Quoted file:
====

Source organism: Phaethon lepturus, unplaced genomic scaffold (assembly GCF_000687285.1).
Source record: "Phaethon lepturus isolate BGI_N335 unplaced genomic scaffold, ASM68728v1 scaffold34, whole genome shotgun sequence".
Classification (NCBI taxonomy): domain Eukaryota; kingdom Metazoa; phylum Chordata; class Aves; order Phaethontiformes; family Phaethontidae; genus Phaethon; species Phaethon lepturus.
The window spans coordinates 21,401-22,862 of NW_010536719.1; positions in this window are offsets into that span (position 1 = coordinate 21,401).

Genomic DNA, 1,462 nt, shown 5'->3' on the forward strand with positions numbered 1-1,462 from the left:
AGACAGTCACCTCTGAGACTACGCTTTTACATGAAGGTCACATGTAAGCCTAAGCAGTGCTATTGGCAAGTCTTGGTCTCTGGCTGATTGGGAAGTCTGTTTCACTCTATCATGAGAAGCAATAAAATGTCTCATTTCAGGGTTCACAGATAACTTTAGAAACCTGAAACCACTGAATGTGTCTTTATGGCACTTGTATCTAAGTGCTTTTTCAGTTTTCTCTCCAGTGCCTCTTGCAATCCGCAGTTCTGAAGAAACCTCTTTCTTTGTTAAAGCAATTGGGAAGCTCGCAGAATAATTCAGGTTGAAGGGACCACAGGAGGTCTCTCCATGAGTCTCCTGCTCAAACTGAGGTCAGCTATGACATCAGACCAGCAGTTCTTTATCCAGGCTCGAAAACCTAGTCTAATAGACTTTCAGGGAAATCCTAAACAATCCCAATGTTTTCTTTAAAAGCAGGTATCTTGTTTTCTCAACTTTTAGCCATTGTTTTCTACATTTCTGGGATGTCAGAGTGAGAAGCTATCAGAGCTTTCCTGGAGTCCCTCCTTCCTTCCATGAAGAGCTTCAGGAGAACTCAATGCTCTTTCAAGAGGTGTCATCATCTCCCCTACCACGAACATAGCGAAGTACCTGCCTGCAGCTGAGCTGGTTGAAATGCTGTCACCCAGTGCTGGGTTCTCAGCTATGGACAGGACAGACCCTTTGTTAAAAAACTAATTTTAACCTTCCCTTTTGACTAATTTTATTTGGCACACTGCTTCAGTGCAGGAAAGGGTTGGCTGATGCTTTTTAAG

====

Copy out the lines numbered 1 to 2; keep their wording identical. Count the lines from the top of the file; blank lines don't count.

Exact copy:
Source organism: Phaethon lepturus, unplaced genomic scaffold (assembly GCF_000687285.1).
Source record: "Phaethon lepturus isolate BGI_N335 unplaced genomic scaffold, ASM68728v1 scaffold34, whole genome shotgun sequence".